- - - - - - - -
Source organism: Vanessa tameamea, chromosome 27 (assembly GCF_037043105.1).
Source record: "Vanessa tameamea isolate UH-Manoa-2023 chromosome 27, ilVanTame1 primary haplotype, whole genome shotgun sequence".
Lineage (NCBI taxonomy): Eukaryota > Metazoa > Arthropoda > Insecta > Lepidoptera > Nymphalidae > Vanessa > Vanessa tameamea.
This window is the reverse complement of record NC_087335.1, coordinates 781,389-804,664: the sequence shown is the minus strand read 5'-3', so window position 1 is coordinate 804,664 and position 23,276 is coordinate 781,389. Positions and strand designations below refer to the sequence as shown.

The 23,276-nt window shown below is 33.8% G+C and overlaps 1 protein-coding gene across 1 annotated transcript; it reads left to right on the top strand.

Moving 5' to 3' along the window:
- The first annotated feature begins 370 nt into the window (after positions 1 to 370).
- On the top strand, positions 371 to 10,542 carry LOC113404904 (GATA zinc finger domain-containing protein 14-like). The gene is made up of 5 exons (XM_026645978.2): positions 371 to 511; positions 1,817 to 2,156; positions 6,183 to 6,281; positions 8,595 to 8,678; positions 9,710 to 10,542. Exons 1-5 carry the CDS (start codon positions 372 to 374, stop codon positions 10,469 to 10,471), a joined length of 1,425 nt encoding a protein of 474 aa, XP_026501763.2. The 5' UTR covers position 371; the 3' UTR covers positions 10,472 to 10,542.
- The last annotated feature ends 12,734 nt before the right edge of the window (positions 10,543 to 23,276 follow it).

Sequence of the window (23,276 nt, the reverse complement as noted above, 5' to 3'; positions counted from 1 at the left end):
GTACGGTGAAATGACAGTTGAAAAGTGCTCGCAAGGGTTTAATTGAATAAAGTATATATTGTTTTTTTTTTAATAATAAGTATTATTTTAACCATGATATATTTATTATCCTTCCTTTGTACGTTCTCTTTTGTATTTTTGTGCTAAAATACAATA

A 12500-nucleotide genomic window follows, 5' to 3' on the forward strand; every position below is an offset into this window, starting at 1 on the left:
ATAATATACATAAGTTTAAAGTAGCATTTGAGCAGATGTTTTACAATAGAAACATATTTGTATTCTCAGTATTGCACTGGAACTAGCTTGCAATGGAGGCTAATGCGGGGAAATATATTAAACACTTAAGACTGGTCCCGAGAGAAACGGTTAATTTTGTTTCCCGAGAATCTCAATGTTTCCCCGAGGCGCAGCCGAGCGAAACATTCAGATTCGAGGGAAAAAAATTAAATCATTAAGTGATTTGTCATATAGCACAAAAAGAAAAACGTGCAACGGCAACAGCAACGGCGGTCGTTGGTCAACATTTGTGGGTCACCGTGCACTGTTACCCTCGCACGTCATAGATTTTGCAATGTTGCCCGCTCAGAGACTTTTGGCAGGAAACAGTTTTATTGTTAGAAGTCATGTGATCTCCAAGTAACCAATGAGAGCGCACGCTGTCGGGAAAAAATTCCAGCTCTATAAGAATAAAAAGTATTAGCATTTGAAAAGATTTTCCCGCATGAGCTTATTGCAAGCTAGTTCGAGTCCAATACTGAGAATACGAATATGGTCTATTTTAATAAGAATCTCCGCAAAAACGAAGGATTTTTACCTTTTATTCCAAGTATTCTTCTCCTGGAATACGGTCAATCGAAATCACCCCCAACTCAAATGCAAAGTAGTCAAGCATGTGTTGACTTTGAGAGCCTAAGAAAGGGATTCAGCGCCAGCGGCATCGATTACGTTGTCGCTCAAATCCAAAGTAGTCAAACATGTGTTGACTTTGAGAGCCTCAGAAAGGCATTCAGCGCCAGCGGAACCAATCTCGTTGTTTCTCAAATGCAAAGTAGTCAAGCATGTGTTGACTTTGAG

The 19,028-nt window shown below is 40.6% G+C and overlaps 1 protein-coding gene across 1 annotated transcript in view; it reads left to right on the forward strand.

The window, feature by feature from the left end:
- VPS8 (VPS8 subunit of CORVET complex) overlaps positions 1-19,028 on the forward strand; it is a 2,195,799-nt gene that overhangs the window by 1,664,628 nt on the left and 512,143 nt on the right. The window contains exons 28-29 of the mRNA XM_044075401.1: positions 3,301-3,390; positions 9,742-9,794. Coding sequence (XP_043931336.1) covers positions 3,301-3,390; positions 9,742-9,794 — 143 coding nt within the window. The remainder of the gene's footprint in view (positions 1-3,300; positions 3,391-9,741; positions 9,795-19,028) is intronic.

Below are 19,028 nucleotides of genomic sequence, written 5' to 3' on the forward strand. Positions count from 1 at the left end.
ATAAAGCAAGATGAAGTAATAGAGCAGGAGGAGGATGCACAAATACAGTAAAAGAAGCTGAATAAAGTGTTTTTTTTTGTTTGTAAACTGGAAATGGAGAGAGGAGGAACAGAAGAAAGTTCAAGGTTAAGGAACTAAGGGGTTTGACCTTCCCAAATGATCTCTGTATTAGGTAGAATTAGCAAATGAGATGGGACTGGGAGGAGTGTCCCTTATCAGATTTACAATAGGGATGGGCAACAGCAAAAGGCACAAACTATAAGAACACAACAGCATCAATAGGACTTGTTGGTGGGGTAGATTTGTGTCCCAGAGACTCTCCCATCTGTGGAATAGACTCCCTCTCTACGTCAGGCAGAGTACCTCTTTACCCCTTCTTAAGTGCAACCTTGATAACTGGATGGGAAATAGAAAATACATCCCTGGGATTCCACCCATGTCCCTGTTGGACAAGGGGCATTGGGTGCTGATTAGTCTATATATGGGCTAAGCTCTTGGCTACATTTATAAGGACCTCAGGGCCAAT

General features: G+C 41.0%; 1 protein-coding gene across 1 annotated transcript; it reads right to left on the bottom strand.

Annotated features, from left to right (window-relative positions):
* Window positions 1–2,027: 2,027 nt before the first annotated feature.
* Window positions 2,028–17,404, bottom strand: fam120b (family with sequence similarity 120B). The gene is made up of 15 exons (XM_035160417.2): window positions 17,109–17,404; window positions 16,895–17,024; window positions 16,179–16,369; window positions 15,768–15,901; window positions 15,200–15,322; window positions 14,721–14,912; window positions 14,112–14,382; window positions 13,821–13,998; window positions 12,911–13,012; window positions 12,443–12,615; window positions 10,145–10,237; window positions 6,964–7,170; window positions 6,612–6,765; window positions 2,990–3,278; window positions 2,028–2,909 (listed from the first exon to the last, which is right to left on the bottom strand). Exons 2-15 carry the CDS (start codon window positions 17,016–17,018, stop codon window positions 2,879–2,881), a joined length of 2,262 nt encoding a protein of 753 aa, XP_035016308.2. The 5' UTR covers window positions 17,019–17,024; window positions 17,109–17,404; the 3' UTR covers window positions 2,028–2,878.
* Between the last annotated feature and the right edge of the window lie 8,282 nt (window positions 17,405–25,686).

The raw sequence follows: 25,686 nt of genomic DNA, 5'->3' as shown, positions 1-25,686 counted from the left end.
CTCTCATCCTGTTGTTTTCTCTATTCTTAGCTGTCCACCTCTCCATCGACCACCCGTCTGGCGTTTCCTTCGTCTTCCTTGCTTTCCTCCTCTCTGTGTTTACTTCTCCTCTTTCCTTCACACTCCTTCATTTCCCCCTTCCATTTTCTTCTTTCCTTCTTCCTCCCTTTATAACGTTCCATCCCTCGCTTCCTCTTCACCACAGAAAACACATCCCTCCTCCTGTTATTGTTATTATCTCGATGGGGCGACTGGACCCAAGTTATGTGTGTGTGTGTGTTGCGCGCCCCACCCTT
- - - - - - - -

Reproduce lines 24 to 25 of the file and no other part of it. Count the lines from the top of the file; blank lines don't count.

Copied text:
The raw sequence follows: 25,686 nt of genomic DNA, 5'->3' as shown, positions 1-25,686 counted from the left end.
CTCTCATCCTGTTGTTTTCTCTATTCTTAGCTGTCCACCTCTCCATCGACCACCCGTCTGGCGTTTCCTTCGTCTTCCTTGCTTTCCTCCTCTCTGTGTTTACTTCTCCTCTTTCCTTCACACTCCTTCATTTCCCCCTTCCATTTTCTTCTTTCCTTCTTCCTCCCTTTATAACGTTCCATCCCTCGCTTCCTCTTCACCACAGAAAACACATCCCTCCTCCTGTTATTGTTATTATCTCGATGGGGCGACTGGACCCAAGTTATGTGTGTGTGTGTGTTGCGCGCCCCACCCTT